I’ve been working on a blog post called the Epistemology of Investing for about the past year. Now, epistemology is a ten-dollar word that those — like me — with five dollar brains rarely sling around, but sometimes I think investing could be called applied epistemology.
As investors — specifically, investors in opaque, illiquid markets — we spend our days asking the epistemological questions: What do we know about our investments, companies, markets, people? How do we come to know what we know? What are the sources and limits of our knowledge? How are our beliefs different from The Truth?
Said another way: What investing hypotheses do we form? How do we form them? And how do we seek out, analyze, and integrate the data we use to test those hypotheses?
[As an aside, my sophomore-year philosophy professor — who didn’t see any irony in calling my mid-term paper sophomoric and didn’t appreciate my pointing out his lack of ironic sense — might be vaguely proud to see that I’m still thinking about something I learned from him two decades ago, although more likely he’d be surprised that I’m actually a contributing member of society.]
But every time I grasp my virtual pen to blather away on the topic, I end up down a wordy path of nuanced nuances. Instead of answers, there are only more questions. And one of the questions that keep coming up
is: Why do good decisions sometimes have bad outcomes and vice-versa?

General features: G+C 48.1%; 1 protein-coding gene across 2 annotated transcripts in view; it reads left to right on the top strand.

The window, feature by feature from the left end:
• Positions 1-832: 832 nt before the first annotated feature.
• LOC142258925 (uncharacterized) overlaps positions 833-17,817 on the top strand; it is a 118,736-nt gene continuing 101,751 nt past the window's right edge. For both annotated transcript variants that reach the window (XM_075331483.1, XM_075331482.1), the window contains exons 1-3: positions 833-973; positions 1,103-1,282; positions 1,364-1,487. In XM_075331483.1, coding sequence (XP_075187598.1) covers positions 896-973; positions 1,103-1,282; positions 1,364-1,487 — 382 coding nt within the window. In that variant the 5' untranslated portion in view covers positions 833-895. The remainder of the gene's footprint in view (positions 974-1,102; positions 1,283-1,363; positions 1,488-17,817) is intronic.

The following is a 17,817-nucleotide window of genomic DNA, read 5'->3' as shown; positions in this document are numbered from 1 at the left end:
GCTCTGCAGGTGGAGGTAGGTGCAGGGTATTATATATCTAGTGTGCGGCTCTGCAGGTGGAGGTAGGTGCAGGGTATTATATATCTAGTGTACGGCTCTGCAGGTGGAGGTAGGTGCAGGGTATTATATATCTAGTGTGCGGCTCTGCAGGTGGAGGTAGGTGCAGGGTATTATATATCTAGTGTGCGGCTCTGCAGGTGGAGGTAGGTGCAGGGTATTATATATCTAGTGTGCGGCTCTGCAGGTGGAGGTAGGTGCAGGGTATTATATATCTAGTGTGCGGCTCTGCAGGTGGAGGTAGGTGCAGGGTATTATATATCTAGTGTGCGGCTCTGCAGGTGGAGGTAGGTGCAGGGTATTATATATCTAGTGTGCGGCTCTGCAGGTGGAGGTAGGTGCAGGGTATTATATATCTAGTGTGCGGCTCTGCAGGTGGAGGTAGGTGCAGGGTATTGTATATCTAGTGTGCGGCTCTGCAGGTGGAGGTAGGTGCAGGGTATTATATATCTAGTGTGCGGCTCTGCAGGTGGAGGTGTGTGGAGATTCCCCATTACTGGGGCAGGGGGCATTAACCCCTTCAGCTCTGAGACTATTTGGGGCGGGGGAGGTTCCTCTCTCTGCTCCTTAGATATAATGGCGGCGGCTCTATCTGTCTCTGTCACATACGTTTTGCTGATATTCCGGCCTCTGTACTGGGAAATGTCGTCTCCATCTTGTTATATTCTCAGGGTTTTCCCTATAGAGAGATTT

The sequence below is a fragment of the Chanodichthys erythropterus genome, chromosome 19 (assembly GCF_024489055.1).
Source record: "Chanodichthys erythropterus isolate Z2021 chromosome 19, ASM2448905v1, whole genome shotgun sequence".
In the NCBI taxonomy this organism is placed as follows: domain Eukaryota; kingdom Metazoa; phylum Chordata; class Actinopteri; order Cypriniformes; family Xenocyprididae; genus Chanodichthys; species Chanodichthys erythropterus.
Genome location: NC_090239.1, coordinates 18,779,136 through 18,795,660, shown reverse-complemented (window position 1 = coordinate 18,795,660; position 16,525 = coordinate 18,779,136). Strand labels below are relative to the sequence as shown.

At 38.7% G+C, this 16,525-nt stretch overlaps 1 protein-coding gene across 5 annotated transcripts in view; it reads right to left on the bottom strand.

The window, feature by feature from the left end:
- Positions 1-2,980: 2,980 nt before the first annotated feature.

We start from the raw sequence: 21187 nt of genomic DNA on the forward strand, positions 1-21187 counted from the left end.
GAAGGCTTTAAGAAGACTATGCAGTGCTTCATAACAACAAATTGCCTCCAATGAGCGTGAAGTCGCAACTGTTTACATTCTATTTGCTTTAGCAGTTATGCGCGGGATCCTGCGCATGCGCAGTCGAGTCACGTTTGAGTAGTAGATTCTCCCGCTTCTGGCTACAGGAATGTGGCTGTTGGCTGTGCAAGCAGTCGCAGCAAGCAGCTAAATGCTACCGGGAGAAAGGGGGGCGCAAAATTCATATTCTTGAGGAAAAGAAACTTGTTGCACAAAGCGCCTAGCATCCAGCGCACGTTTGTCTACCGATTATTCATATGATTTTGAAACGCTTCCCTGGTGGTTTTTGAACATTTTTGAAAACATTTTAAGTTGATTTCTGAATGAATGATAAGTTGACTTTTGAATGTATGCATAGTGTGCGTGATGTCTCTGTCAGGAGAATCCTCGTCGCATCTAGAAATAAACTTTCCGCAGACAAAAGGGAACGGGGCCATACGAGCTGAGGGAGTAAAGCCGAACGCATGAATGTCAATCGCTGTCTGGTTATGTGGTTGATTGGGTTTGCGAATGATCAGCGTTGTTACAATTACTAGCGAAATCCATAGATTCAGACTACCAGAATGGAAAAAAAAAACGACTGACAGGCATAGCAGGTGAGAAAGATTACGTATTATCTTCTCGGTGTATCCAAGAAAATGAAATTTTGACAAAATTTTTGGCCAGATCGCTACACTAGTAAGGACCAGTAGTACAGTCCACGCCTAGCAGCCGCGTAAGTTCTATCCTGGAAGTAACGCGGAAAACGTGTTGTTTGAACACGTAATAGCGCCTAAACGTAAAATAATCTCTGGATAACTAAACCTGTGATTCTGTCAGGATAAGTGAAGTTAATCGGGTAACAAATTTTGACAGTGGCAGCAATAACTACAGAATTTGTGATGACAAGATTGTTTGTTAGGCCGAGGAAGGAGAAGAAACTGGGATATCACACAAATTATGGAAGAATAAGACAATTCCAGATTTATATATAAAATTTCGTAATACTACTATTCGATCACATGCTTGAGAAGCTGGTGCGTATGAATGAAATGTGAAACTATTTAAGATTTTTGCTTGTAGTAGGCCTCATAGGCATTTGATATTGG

Therein lies one of the tricky things about investing in private equity funds. We suffer the brutal tyranny of the law of small numbers; sometimes there aren’t enough outcomes for skill to trump randomness. If a buyout fund has a dozen investments, or a venture fund has maybe twice that many, a lot of exogenous factors, timing, and luck can determine an individual fund’s returns. It’s sort of like taking a few hundred bones to the craps table and rolling the dice only a couple of dozen times. Of course, a good craps player can play for quite a while, cleverly managing their betting to (temporarily) defy the inexorable negative expected return of about 1.5% per roll.
But most players bet too heavily too quickly, lose their stakes, and leave the tables dejected. And it’s not the aggregation of those percent-and-a-halfs that pays for the dancing fountains, replicas of the Eiffel Tower, or museums dedicated to the tribal elders and their nearly-forgotten way of life. Instead, it’s the law of small numbers that overweights the bad side of the binary outcomes. If the binary outcome comes up “1,” you’ve only earned the right to roll again (and perhaps walk away,) but if it comes up “0,” you’re done; you can’t toggle that PIK. The casino’s 1.5% vig can turn into a 50% or 100% tax.
Even for a good player. Trust me. Ahem…
And since we’re illiquid, we don’t get to control when we leave the casino. We’re forced to leave that up to others, our GPs. Which is why we all spend so much time on people in our diligence. When GPs ask me to talk about my “process,” I often say that I focus primarily on the people (devoting considerable time to understanding their hopes, fears, dreams and motivations), second on the strategy (and the resonance between the investors’ skills and their proposed strategy), third on a deep dive into the existing portfolio (because that’s the people and the strategy in action) and fourth on performance (which is a lagging, not a leading, indicator, no?).